• Both of us have a deep love for the Chinese people and their ancient culture.
  • We had no need for our children to look like us so we weren’t locked into domestic adoption.
  • We knew several beautiful families who had adopted girls from China.

The democratic Republic of Congo

Carrie and I had so hoped that the CCCWA would match us with a pair of sisters or twins, but that was not to be.  So about a year after bringing Grace home we started looking for a new place to adopt.  We wanted to go back to China for another daughter.  It was important (we thought) for Grace to have someone who looked like her and who had a similar background.  Unfortunately, things had changed a great deal in the two years since we submitted our paper work for Grace’s adoption.  Instead of six months, we ended up waiting two years for Grace to come home.  Now just one year later, the wait was up to four years long.

With that in mind, Carrie and I started looking at different countries.  We didn’t want Grace to be the only non-Caucasian in the family so we looked at other Asian and African countries.

One day Carrie stumbled onto a website for an aide group working in the Democratic Republic of Congo that had just begun to facilitate adoptions.  We began to do research the country in order to learn more about it and quickly realized that this is where we needed to go to search for our second daughter.  What we learned about children living in the Democratic Republic of Congo broke our hearts and solidified our resolve to adopt from there.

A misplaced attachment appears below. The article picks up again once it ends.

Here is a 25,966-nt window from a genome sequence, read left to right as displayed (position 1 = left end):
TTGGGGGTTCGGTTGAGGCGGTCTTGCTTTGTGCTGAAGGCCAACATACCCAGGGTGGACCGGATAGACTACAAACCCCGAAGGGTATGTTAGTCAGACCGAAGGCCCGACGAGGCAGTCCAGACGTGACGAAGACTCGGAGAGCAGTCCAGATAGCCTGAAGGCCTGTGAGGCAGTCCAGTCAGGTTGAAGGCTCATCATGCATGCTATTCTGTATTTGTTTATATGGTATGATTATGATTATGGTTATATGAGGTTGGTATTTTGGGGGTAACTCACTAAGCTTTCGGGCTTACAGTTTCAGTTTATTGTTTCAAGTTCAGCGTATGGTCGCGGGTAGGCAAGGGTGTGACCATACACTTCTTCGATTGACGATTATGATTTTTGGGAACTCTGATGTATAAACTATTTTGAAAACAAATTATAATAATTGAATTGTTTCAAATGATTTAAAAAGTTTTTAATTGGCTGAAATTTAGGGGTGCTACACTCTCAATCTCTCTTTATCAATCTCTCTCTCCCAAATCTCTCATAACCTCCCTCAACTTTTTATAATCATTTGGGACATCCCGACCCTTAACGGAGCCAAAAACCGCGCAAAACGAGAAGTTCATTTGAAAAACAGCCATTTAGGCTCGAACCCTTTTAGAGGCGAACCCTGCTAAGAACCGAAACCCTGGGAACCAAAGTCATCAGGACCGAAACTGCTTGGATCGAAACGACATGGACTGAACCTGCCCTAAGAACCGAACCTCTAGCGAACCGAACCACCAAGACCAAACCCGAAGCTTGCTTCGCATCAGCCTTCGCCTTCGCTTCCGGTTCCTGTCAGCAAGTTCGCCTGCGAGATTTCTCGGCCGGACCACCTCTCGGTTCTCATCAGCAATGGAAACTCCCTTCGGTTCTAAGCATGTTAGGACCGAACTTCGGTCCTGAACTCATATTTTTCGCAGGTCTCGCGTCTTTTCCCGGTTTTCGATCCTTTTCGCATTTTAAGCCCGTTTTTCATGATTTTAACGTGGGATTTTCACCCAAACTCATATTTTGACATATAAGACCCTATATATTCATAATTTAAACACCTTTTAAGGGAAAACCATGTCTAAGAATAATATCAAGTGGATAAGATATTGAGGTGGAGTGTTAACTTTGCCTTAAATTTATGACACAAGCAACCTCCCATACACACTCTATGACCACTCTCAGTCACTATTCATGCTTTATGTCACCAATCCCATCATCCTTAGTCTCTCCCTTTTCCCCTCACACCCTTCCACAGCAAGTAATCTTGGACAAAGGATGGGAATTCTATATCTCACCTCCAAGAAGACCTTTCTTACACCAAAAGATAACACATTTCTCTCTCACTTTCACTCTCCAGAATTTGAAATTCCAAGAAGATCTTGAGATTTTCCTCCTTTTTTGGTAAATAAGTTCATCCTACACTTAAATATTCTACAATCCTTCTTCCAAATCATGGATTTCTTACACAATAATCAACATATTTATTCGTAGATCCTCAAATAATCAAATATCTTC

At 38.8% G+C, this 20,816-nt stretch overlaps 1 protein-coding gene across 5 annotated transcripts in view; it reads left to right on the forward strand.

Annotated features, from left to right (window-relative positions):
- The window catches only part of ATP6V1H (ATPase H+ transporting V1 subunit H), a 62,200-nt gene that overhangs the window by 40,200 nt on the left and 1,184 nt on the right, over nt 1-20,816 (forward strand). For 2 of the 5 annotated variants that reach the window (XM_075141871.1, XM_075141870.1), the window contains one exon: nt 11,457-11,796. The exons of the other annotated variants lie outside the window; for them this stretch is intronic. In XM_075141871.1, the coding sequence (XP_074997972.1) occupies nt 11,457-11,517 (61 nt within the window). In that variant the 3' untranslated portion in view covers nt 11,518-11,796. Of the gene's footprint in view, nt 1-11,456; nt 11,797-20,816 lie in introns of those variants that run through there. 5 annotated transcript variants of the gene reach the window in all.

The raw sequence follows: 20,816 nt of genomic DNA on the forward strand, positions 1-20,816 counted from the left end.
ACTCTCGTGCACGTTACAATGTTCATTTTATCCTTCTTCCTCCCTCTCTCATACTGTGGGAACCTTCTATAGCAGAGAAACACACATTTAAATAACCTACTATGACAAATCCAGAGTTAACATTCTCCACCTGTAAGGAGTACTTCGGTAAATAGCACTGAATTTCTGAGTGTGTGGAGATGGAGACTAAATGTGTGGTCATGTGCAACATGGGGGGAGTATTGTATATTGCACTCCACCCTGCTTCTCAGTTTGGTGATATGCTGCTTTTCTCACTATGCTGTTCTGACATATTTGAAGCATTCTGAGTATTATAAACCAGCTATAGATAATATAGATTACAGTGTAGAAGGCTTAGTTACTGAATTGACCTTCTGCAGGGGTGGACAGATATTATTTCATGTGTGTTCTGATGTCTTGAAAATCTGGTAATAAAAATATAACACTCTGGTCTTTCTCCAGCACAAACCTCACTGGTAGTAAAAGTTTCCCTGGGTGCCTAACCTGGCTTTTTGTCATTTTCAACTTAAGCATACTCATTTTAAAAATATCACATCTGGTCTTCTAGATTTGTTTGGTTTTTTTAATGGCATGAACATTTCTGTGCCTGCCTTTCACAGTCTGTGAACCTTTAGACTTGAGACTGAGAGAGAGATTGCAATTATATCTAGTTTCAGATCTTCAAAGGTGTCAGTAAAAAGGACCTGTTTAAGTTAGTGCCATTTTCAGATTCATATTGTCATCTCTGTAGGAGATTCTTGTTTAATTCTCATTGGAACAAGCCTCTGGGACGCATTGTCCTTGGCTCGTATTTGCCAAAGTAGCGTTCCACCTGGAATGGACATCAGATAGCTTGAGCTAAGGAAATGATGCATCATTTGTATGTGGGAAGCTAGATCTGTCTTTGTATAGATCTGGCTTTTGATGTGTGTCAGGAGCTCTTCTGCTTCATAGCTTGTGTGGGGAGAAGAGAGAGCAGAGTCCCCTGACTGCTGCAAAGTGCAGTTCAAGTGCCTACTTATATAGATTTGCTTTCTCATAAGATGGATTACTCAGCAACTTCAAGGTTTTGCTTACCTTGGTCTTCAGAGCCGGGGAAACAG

• Over five million people have died as a result of war in D.R.Congo since 1998.  Many of them were children.
  • Rape is rampant in D.R.Congo and is used as a tool of war.  Many victims are little girls under the age of ten.
  • D.R.Congo is one of the richest countries in the world when it comes to mineral deposits.  Unfortunately, thousands of children are slaves in mines.
  • D.R.Congo has been listed as the very poorest country in the world with an average annual salary of just over $300.